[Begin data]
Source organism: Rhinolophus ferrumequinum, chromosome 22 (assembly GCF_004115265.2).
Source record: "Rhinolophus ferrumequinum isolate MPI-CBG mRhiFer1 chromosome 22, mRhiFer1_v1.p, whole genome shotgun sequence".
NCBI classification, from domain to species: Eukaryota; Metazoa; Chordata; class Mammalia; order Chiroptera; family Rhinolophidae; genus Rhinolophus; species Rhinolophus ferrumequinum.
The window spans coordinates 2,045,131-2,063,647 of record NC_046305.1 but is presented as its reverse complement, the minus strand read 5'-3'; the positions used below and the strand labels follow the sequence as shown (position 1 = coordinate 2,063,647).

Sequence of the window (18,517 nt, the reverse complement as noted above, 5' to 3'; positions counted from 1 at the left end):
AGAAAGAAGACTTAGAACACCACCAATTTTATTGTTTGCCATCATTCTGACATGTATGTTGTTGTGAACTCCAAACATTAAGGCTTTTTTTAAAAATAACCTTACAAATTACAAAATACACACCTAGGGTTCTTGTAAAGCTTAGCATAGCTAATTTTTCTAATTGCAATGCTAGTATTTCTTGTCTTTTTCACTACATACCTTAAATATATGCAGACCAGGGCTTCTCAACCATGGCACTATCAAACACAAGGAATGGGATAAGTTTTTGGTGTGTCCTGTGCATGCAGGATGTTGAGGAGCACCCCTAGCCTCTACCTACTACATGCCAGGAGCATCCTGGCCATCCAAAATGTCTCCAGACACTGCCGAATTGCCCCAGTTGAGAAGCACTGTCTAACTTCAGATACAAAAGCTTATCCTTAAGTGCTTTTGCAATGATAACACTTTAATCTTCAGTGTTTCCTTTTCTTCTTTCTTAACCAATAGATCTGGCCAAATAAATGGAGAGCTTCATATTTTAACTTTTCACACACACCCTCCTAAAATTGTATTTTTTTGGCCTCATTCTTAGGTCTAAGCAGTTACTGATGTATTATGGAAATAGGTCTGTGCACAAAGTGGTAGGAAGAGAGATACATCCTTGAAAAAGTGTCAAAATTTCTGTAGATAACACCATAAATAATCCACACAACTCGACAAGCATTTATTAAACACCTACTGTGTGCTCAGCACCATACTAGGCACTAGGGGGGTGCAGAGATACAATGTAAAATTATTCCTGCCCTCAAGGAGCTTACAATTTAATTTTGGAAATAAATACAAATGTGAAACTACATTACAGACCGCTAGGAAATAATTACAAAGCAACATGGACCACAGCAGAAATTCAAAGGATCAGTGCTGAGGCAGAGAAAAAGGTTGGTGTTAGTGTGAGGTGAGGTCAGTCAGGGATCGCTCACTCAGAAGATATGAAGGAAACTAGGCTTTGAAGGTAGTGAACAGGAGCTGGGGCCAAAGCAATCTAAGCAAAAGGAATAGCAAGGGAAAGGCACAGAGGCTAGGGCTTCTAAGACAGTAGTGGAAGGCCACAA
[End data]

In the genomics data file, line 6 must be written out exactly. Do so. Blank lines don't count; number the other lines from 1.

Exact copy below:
AGAAAGAAGACTTAGAACACCACCAATTTTATTGTTTGCCATCATTCTGACATGTATGTTGTTGTGAACTCCAAACATTAAGGCTTTTTTTAAAAATAACCTTACAAATTACAAAATACACACCTAGGGTTCTTGTAAAGCTTAGCATAGCTAATTTTTCTAATTGCAATGCTAGTATTTCTTGTCTTTTTCACTACATACCTTAAATATATGCAGACCAGGGCTTCTCAACCATGGCACTATCAAACACAAGGAATGGGATAAGTTTTTGGTGTGTCCTGTGCATGCAGGATGTTGAGGAGCACCCCTAGCCTCTACCTACTACATGCCAGGAGCATCCTGGCCATCCAAAATGTCTCCAGACACTGCCGAATTGCCCCAGTTGAGAAGCACTGTCTAACTTCAGATACAAAAGCTTATCCTTAAGTGCTTTTGCAATGATAACACTTTAATCTTCAGTGTTTCCTTTTCTTCTTTCTTAACCAATAGATCTGGCCAAATAAATGGAGAGCTTCATATTTTAACTTTTCACACACACCCTCCTAAAATTGTATTTTTTTGGCCTCATTCTTAGGTCTAAGCAGTTACTGATGTATTATGGAAATAGGTCTGTGCACAAAGTGGTAGGAAGAGAGATACATCCTTGAAAAAGTGTCAAAATTTCTGTAGATAACACCATAAATAATCCACACAACTCGACAAGCATTTATTAAACACCTACTGTGTGCTCAGCACCATACTAGGCACTAGGGGGGTGCAGAGATACAATGTAAAATTATTCCTGCCCTCAAGGAGCTTACAATTTAATTTTGGAAATAAATACAAATGTGAAACTACATTACAGACCGCTAGGAAATAATTACAAAGCAACATGGACCACAGCAGAAATTCAAAGGATCAGTGCTGAGGCAGAGAAAAAGGTTGGTGTTAGTGTGAGGTGAGGTCAGTCAGGGATCGCTCACTCAGAAGATATGAAGGAAACTAGGCTTTGAAGGTAGTGAACAGGAGCTGGGGCCAAAGCAATCTAAGCAAAAGGAATAGCAAGGGAAAGGCACAGAGGCTAGGGCTTCTAAGACAGTAGTGGAAGGCCACAA